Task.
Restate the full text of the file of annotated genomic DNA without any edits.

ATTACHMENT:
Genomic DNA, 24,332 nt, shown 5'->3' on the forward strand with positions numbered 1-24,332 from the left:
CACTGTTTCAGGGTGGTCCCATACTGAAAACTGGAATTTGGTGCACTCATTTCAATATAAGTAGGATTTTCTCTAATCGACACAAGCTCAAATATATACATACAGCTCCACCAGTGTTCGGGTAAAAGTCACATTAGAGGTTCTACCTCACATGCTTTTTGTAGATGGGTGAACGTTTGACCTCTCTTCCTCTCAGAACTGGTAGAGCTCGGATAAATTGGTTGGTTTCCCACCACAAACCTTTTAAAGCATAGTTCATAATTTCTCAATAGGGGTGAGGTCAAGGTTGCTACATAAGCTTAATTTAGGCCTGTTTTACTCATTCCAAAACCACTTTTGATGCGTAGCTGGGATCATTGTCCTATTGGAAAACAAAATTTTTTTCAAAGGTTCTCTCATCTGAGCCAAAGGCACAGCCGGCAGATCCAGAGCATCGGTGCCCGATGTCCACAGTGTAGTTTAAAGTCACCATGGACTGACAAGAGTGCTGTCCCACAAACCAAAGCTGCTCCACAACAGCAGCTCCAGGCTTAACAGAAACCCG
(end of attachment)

Genomic DNA, 24,332 nt, shown 5'->3' on the forward strand with positions numbered 1-24,332 from the left:
CACTGTTTCAGGGTGGTCCCATACTGAAAACTGGAATTTGGTGCACTCATTTCAATATAAGTAGGATTTTCTCTAATCGACACAAGCTCAAATATATACATACAGCTCCACCAGTGTTCGGGTAAAAGTCACATTAGAGGTTCTACCTCACATGCTTTTTGTAGATGGGTGAACGTTTGACCTCTCTTCCTCTCAGAACTGGTAGAGCTCGGATAAATTGGTTGGTTTCCCACCACAAACCTTTTAAAGCATAGTTCATAATTTCTCAATAGGGGTGAGGTCAAGGTTGCTACATAAGCTTAATTTAGGCCTGTTTTACTCATTCCAAAACCACTTTTGATGCGTAGCTGGGATCATTGTCCTATTGGAAAACAAAATTTTTTTCAAAGGTTCTCTCATCTGAGCCAAAGGCACAGCCGGCAGATCCAGAGCATCGGTGCCCGATGTCCACAGTGTAGTTTAAAGTCACCATGGACTGACAAGAGTGCTGTCCCACAAACCAAAGCTGCTCCACAACAGCAGCTCCAGGCTTAACAGAAACCCG